In this moment there is infinite potential. Victoria Moran
In the tender beginnings of a new year, a new decade, it is a Christmas story that I want to share with you, that I want to carry forward and allow to blossom inside me as I make the leap into 2020.
In early December, I set an intention to stay present, to savor the moments, to take care of myself, to not get swept up in the hustle and bustle of the holiday season. And I did savor the moments. I could list for you thousands of precious details from this past month. But alas, the moments, they came fast and furious and the holiday-wave gained momentum and I found myself surrendering to the last minute rush just trying with my best effort to body surf to a shore where everything was ready for the family celebration on Christmas Eve. The tree, our most perfect balsam ever, was decorated with the ornaments collected over forty-two years of marriage, the presents were wrapped, our fridge filled to the brim with holiday treats, our cupboards laden with foods the grandkids would adore, the toys set out exactly the way the grandkids expect. We, my husband and I, albeit exhausted, were eager for our son, daughter-in-law and their two kids to arrive.
And that’s when the meltdown occurred. Not our inner meltdown. We were holding it together pretty well. Nature’s meltdown. The temperature in our northern world began to rise into the upper thirties and our momentous snowbanks began to rise too into a thick layer of misty fog, and our son, daughter-in-law and grandkids, on Christmas Eve, were trying their hardest to fly into this northern world that was melting rapidly. In the early evening, after a long flight from the west coast, they sat on a plane in Minneapolis for more than an hour before being hustled back into the airport, re-booked for a flight the same time the next day. And twenty-four hours later, on Christmas night, with the fog perhaps a little less murky, the plane set off on its route to Iron Mountain and I set off, too, on the hour and fifteen minute drive to pick them up, only to learn as I approached the airport that they had been diverted at the very last minute and were enroute to Detroit, an eight hour drive south of our home in Michigan’s Upper Peninsula. And the saga continued. All flights were filled for the next day, and no cars were available for a one-way rental. Our Christmas celebration was in a fog-induced holding pattern.
Along with the disappointment of a Christmas with our family postponed, there were the gifts for my husband and I. Any last minute preparations that we had forgotten were now in tip top shape; the walk along the shores of Lake Superior in the fog on Christmas afternoon was sublime; my drive to Iron Mountain on Christmas night was haunting and misty-wonderful as I listened to holiday music and remembered sleigh bells and my aunt and uncle’s ponies and the sleigh ride we once took wrapped in blankets on quiet country paths in foggy coastal Maine. But, it’s not the two of us that I want to tell you about. It’s the family stuck in airports and motels for three nights and four days that is the focus of my story. My son and daughter-in-law were stellar. They kept it together, day after holiday day, disappointment after disappointment, diversion after diversion. They found motels with swimming pools, fought to get their baggage back from wherever it is hidden in airports, in order to have the things essential for a seven-year-old and a two-and-a-half-year-old at Christmas time. They scrounged down food when airport restaurants were closed for the night and most stores were on holiday hiatus.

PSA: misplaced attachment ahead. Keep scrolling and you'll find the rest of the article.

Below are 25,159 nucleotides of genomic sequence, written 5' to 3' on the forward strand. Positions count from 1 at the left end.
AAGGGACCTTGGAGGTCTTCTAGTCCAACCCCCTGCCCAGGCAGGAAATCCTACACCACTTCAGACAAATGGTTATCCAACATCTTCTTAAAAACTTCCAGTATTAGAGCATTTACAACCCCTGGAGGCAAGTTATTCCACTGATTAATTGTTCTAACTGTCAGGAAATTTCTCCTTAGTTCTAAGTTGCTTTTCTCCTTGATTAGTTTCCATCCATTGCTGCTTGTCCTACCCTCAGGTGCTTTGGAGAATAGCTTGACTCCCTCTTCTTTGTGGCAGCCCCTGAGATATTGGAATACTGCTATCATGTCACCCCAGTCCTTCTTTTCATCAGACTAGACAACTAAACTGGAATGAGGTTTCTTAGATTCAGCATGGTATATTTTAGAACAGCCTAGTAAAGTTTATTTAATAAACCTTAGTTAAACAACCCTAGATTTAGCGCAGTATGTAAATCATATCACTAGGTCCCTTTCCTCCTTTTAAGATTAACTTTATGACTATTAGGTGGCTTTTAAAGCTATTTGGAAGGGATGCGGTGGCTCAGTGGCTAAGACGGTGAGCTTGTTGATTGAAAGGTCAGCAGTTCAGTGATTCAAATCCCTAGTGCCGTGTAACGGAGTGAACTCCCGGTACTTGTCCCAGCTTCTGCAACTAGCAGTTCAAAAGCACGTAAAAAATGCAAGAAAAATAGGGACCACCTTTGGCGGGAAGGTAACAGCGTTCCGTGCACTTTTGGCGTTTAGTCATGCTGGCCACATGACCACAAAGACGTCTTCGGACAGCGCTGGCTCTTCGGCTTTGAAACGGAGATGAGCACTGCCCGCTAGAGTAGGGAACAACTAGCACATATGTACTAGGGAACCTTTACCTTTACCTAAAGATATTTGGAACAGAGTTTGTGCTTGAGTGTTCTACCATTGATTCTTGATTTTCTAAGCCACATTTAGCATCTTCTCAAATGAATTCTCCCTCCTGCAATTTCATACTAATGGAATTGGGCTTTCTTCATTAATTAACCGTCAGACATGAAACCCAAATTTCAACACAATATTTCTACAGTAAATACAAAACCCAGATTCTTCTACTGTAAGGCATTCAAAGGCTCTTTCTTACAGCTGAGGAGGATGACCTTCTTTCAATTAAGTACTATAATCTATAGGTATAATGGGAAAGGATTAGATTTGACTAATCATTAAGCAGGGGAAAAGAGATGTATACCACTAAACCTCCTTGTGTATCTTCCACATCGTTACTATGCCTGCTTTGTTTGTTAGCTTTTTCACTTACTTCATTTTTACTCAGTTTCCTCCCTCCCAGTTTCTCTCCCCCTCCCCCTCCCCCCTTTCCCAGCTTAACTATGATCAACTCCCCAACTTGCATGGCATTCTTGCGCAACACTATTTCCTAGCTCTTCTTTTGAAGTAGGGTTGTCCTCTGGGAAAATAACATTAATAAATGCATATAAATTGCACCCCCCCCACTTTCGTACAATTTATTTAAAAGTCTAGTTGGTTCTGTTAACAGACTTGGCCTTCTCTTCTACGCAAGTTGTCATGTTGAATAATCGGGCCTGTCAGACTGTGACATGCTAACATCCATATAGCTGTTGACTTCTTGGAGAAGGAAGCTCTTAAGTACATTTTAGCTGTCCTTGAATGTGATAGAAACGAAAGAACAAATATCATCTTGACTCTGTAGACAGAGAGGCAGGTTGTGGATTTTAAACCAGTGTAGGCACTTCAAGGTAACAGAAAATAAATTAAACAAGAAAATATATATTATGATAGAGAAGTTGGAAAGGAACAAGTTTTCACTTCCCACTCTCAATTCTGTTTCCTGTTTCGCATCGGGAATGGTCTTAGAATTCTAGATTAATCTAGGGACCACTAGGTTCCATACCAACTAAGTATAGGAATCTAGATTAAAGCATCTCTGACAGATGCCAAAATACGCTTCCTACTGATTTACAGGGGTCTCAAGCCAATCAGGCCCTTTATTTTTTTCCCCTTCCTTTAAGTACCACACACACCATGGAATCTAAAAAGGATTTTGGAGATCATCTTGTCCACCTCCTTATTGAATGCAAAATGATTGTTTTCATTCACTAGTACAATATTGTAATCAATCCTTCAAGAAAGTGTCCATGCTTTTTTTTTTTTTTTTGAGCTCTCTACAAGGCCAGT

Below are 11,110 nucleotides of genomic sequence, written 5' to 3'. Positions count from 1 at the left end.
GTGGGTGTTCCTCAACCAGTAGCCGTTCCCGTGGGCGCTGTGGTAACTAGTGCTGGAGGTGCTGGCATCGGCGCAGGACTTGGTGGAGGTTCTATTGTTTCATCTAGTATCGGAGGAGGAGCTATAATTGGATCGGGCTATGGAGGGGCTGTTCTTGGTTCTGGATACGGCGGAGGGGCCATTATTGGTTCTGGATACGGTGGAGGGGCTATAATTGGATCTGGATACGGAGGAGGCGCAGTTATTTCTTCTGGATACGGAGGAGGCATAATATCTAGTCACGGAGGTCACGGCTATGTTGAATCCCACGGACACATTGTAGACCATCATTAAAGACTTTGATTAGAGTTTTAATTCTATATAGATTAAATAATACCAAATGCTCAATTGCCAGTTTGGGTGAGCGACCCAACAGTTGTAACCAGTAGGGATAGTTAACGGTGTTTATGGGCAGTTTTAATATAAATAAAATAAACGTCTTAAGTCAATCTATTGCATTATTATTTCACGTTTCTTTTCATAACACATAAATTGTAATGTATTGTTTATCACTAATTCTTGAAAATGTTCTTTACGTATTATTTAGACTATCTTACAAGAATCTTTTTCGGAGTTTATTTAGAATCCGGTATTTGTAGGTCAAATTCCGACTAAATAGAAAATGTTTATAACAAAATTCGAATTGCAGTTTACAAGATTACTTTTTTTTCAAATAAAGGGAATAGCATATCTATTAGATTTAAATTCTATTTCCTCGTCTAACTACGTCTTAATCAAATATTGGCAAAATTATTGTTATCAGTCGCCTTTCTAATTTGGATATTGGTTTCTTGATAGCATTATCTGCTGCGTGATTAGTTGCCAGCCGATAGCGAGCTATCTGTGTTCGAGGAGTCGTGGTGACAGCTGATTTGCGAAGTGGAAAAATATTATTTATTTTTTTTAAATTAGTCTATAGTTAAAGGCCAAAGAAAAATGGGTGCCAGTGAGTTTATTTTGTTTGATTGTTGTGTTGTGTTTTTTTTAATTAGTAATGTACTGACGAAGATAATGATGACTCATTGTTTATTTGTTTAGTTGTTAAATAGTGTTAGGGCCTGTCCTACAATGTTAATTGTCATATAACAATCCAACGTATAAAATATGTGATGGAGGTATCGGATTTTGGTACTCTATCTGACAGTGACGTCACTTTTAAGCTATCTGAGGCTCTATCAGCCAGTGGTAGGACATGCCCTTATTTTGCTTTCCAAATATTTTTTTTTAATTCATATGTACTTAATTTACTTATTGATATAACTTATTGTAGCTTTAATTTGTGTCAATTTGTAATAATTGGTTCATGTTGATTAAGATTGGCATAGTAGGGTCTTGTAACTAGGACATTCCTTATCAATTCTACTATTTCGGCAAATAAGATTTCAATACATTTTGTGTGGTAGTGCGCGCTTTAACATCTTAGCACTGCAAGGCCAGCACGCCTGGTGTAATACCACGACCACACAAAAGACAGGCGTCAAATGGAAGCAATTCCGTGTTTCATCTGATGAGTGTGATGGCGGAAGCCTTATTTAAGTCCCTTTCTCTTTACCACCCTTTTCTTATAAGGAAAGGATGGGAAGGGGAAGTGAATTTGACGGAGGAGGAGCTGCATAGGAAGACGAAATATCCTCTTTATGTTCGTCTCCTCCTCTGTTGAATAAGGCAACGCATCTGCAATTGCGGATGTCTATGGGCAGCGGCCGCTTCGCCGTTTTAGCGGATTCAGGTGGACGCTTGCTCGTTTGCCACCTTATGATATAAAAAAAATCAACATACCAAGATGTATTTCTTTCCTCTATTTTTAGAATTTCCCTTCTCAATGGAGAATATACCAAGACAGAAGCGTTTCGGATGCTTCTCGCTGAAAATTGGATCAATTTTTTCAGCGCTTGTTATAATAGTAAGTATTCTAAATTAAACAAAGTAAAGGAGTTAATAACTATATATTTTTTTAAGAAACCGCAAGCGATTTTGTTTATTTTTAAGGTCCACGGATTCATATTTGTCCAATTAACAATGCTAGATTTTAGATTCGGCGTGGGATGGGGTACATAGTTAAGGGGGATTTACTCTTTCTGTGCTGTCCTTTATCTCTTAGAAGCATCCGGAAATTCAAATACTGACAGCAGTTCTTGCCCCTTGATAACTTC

And the kids, our grandkids, they thrived. On Christmas Eve, once situated in his motel room — and he loves motel rooms — our seven-year-old grandson hauled out his art supplies and got to work. No stockings for Santa to fill? Not a problem. No decorative lights strung up to brighten Santa’s way? Not a problem either when you have markers and paper and a whole floor to spread out upon. And the Christmas tree? There it is was, in ten minutes, a tree colored green with a rainbow of decorations and a magnificent star far brighter than the one on our perfect balsam. His mother borrowed scissors and tape from the motel’s front desk, and he cut them all out, the tree with its radiant star, the stockings, one for each of them with their names clearly written on the white fluffy borders, the string of lights in bold brilliant colors, and he taped them to the wall, decked the room with holiday cheer, and, along with the milk and cookies, left a sweet note for Santa to place the gifts underneath each stocking. And, lo and behold, the next morning, just like our seven-year-old-grandson knew it would happen, Santa arrived. He didn’t need the fancy tree or the hand-knit stockings or the fridge filled with holiday treats or the carefully- wrapped presents or the perfectly-vacummed house. And later that night, after racing with his two-year-old sister through the Detroit airport’s colored-light-filled tunnel and playing by the fantastic fountain, with great enthusiasm, he told a Delta agent that this was the best Christmas ever.
And the celebration continued. On the Third Day of Christmas, the sun shined and the drive to Iron Mountain was easy and the perfect balsam still glimmered and shimmered and we joyfully unwrapped perfectly-wrapped presents and ate feast food and played with the Grandma-and-Grandpa-house-toys and we cuddled and snuggled and watched holiday movies and the house was happy. I could feel it, the happiness in a house messed up and tousled and no longer perfectly-prepared. I can still feel it, the happiness in the make-shift, the enthusiasm that all is possible in the moment when we carry with us a positive attitude, along with our paper and markers. Let’s bring this remembering, this ease and lightness, into the new year, into the new decade. Happy 2020!